Chaos in the Classroom
Robert L. Devaney1
One of the most interesting applications of technology in the mathematics classroom is the fact that it allows teachers to bring new and exciting topics into the curriculum. In particular, technology lets teachers bring topics of contemporary interest in research mathematics into both middle-school and high-school classrooms.
The mathematical topics of chaos and fractals are particularly appropriate in this regard. They are timely--many ideas in these fields were first conceived during the students' lifetimes. They are applicable--fields as diverse as medicine, business, geology, art, and music have adopted ideas from these areas. And they are beautiful--there is something in the gorgeous computer-generated images of objects such as the Mandelbrot set, Julia sets, the Koch snowflake, and others that captures students' interest and enthusiasm.
Therein, however, lies the problem. Many research mathematicians cringe at the sight of "still another fractal." Most often, discussions of chaos and fractals degenerate to simple "pretty picture shows," devoid of any mathematical content. As a consequence, students get the idea that modern mathematics is akin to a video game--lots of computer-generated action, but mindless activity at best.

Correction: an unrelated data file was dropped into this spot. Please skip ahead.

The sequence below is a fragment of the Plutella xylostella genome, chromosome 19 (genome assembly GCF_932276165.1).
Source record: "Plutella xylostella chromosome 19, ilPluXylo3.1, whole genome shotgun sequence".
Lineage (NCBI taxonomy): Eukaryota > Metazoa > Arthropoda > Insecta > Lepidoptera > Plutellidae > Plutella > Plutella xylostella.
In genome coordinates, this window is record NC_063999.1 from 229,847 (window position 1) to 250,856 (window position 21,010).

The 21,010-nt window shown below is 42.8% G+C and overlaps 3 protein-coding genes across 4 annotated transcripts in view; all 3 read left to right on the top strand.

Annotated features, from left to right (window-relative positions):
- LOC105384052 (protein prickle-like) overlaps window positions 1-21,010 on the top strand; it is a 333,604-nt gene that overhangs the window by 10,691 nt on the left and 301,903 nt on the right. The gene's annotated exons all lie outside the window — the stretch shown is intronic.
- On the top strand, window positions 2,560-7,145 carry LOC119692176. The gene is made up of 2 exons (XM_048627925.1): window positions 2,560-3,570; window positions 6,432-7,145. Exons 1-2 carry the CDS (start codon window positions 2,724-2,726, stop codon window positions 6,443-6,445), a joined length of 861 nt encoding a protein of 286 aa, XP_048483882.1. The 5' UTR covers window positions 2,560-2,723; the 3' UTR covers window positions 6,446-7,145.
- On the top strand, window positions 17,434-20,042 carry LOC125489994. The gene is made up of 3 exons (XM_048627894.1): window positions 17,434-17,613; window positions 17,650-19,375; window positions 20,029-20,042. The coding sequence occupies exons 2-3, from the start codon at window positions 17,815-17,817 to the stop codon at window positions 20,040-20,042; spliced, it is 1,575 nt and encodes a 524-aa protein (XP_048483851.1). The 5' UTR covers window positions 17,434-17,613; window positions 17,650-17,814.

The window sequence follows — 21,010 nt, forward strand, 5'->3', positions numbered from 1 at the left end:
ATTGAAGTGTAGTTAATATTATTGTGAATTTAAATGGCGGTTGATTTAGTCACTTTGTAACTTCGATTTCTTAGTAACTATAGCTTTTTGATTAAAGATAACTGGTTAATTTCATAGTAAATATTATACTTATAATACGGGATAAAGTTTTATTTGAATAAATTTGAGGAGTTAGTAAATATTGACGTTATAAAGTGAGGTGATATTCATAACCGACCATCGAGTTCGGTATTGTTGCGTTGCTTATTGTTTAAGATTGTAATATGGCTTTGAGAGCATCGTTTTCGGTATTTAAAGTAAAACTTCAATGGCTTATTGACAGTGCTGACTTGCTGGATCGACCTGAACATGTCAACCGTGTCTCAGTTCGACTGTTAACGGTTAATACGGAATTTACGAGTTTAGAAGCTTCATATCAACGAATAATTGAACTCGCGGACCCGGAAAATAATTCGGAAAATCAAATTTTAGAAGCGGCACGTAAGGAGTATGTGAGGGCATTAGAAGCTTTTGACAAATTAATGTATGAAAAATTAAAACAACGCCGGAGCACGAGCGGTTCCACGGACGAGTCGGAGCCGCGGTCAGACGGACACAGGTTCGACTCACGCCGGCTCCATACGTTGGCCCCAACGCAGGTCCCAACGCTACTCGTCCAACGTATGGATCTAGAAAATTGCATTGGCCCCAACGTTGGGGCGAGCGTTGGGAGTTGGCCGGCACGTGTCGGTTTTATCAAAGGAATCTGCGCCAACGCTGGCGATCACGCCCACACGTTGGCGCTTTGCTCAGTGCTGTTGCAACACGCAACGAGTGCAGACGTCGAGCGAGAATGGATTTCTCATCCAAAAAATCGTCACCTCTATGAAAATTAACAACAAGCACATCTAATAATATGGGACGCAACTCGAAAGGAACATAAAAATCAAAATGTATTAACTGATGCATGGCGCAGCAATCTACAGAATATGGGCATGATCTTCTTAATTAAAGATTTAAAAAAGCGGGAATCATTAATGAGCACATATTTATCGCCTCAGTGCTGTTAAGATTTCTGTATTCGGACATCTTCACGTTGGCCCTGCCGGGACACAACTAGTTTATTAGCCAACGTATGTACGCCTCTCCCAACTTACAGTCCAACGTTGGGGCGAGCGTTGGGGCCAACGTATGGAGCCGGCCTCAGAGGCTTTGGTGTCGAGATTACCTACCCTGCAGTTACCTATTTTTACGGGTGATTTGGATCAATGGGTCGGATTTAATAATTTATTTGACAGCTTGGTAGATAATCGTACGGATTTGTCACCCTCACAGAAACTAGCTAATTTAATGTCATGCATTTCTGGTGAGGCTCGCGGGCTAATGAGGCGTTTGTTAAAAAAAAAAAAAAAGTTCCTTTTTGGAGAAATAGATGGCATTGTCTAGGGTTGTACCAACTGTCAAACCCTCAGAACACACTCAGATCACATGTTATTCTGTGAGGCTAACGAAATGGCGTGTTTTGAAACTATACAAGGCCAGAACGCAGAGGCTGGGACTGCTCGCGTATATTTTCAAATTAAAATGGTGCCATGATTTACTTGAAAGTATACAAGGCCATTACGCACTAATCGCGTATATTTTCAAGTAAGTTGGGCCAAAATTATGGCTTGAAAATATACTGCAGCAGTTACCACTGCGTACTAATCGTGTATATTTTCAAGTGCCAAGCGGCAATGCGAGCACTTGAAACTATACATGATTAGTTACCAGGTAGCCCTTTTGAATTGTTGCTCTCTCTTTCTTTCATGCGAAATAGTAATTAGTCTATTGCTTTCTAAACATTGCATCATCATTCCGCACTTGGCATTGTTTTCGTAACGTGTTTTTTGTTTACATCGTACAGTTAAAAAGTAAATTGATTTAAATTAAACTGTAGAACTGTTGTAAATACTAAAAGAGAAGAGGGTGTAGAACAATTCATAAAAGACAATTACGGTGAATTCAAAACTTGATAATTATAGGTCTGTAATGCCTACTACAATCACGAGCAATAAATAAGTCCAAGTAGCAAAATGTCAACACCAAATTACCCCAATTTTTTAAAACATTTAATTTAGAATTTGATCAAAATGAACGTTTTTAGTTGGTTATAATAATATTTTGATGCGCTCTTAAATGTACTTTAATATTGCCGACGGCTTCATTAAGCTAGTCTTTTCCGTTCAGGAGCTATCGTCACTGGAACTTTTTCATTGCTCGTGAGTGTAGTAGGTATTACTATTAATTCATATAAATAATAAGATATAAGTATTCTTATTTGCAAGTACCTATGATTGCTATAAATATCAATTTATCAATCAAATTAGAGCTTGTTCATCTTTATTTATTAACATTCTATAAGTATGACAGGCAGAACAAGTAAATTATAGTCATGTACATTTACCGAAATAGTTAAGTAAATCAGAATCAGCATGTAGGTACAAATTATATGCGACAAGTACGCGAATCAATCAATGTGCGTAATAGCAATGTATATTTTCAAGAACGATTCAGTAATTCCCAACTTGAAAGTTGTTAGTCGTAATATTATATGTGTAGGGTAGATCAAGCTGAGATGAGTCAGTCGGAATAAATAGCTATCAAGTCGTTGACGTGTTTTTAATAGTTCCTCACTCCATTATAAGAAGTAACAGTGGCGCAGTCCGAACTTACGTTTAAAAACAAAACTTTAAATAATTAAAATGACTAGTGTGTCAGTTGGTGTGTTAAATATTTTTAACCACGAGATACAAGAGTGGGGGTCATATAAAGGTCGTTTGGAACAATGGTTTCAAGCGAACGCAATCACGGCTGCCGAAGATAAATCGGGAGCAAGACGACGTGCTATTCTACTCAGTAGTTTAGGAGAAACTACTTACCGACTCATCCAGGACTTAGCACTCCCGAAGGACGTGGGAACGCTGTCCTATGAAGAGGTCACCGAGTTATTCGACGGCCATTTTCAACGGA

This attitude is both unfortunate and unnecessary. There is mathematics behind the pretty pictures, and, moreover, much of it is quite accessible to secondary-school students. Furthermore, the mathematics behind the images is often even prettier than the pictures themselves. In this sense it is a tragedy that students come so close to seeing some exciting, contemporary topics in mathematics, yet miss out in the end. Our goal in this note is to help remedy this situation by describing some easy-to-teach topics involving ideas from fractal geometry.____________________